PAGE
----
It might not seem very realistic for an Icelander to recommend that someone ask a Spanish lawyer about the problems that led the country's near financial ruin in 2008, after its residents had lived on the high end for many years. But that is exactly what happened one day when an Icelandic lawmaker, Birgitta Jónsdóttir, suggested this during a conversation she held with another person at a local café in Reykjavík.
"If I were you I would go ask the Spaniard, Elvira Méndez. Everyone knows her and she knows a lot about this subject," Jónsdóttir said.
Méndez single-handedly - or almost single handedly - took a case before the island's Supreme Court, winning a ruling in which the justices agreed over the unconstitutionality of granting loans to citizens which are backed by foreign money. This financial practice that had been in place for years was one of the reasons for the country's economic meltdown.
Méndez is a professor of European Law at the University of Iceland. After living in the Nordic Atlantic nation for 11 years, she began to try to unravel the causes of the country's crisis using her experiences as an Icelandic resident as well as the problems facing her own compatriots back home.
Creditors and investors have to suffer in the losses from the crisis"
"At first, I wasn't sure about writing a book," she says in a telephone interview. "But then I found out that the media was very interested, not only because of the title, but because they wanted to learn more."
The result was La revolución de los vikingos, (or, The Vikings' revolution) which was published by Planeta last summer.
Méndez graduated with a law degree from Madrid's Complutense University. She holds a master's in European Community law from Panthéon-Assas University in Paris and a doctorate in European Law from the University of Alcalá de Henares.
Question. Can Spain look for answers in the Icelandic crisis?
You really need to determine what debts can be paid and which can't"
Answer. Yes and no. The truth is that it is complex. Spain can learn a lot from our mistakes and decisions. Iceland's economic and political systems - even though we are a small country - are similar to those of Spain. But the differences come from Spain's memberships of the European Union, the euro zone and the Economic and Monetary Union. As you can see, austerity policies alone don't work. In Iceland, there were cutbacks but they were reasonable and were helped by the times. We were lucky that that the crisis hit in October 2008 because, with all the revenue that had been collected during the entire year, the budget for the following year wasn't so austere. At the same time, the center-left government tried to keep the Nordic welfare state intact. This gave us some breathing room. There was a two-year moratorium that was put in place on home evictions; it was more of a liberal policy than that being followed in Spain. It wasn't a moratorium for everyone, but for those who were able to show in good faith that they could not pay the mortgage. There were practically no evictions for two years. In 2010, when the moratorium was about to end, there were huge demonstrations and it was extended. But now it has ended; the evictions have begun and we have returned to the problem.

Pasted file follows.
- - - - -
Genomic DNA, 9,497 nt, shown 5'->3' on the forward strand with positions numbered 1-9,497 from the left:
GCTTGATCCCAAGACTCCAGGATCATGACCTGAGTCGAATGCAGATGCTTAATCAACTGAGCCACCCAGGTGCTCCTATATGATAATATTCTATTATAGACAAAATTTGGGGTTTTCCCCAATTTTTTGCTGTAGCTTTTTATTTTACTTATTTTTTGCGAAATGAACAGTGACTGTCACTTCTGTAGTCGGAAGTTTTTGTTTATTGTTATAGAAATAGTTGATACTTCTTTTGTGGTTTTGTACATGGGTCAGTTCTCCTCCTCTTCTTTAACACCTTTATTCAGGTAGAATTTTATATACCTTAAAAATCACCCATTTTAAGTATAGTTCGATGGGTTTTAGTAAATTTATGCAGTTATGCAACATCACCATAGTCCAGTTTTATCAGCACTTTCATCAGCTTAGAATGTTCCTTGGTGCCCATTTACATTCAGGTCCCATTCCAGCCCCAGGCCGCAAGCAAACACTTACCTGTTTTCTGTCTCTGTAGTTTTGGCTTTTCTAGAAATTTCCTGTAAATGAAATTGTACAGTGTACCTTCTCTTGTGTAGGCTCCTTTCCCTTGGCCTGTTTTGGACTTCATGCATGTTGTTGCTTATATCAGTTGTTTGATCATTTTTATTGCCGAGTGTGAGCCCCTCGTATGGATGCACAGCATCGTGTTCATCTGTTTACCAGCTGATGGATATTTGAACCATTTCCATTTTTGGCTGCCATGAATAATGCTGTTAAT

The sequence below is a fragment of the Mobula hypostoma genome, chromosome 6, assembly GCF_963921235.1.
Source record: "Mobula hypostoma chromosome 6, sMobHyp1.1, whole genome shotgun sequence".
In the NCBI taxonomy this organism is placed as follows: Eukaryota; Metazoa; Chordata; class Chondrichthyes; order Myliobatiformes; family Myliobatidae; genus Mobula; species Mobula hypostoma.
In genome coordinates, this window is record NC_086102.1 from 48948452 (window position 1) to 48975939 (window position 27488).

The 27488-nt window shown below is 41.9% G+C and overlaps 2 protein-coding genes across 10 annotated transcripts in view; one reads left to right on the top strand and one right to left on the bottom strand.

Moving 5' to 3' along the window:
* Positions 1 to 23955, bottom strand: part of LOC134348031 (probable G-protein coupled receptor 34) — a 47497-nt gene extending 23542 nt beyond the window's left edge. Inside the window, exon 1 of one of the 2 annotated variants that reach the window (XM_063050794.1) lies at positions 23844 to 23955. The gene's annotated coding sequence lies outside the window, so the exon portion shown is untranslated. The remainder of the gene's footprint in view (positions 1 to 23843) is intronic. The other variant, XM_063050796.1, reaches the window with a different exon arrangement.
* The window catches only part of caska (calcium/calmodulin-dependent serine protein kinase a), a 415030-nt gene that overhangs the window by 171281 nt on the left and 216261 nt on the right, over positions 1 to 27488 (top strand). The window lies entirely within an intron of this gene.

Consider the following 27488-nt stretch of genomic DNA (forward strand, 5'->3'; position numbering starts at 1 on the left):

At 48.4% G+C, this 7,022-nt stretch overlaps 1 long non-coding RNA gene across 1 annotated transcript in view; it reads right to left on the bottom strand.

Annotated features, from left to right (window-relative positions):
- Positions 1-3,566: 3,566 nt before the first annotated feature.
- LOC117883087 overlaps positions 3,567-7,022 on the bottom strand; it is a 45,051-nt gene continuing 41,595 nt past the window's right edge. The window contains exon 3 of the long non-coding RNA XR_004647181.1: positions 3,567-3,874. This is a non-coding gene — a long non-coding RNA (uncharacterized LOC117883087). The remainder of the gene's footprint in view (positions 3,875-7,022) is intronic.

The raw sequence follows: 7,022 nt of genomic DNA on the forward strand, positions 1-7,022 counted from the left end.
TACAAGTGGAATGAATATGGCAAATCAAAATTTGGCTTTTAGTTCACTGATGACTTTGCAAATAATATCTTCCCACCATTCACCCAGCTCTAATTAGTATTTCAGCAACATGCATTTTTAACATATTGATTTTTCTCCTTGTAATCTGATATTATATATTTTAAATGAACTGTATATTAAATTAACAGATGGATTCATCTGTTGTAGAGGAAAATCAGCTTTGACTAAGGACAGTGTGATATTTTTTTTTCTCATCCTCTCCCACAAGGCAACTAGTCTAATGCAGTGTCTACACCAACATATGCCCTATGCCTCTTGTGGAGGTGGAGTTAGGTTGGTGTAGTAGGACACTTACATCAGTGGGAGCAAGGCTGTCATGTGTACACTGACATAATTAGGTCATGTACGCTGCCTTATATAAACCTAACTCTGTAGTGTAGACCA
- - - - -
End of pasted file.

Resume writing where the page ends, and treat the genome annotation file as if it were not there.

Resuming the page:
Q. What are the remedies that are working?
A. The government declared bankruptcy at three main banks, formed three new ones, and created new balance sheets. At the same time strict controls on monetary transactions were put in place, and they still exist today. You can't take money out of the country that isn't generated from the real economy. But then, if you operate a company abroad or have to send money to a sick family member, then you can get special permission.
Q. Do you think this could work for Spain?
The right to have a home should obligate society to help out families"
A. The EU is already studying this; creditors and investors have to suffer in the losses. What they can't do is place all the burden on taxpayers and the middle classes. Belonging to the euro zone has been very detrimental to Spain because the country has no freedom in its fiscal and monetary policies.
Q. In other words, the key lies in allowing creditors to absorb the first jolts of the crisis?
A. The first thing is to get to the root of the problem, which is the unreal debt that is not connected with actual economic activities. In Iceland, according to a parliamentary investigation, it wasn't ordinary people who caused the country to go bankrupt. It wasn't someone who went out and bought a flat-screen TV, a car or a home. Some 80 percent of the country's debt was held by other banks, including friends of the same owners of the financial institutions so that they could purchase companies abroad that cost some four times more than their actual worth. In Spain there is private debt held by companies and families, but I believe that much of that debt comes from the breakdown of the construction industry. You really need to determine what debts can be paid - what debt should be considered fair so that the society as a whole must chip in and pay, and what debt that should not be paid. The right for everyone to have a home should obligate society to help out families which cannot afford, in good faith, to pay for a home. Society should be able to pay for their homes. And similarly to Iceland, controls need to be introduced to prevent capital flight. If not, there will be a massive flight of capital. What was done in Iceland can be done [in Spain], but on a European scale.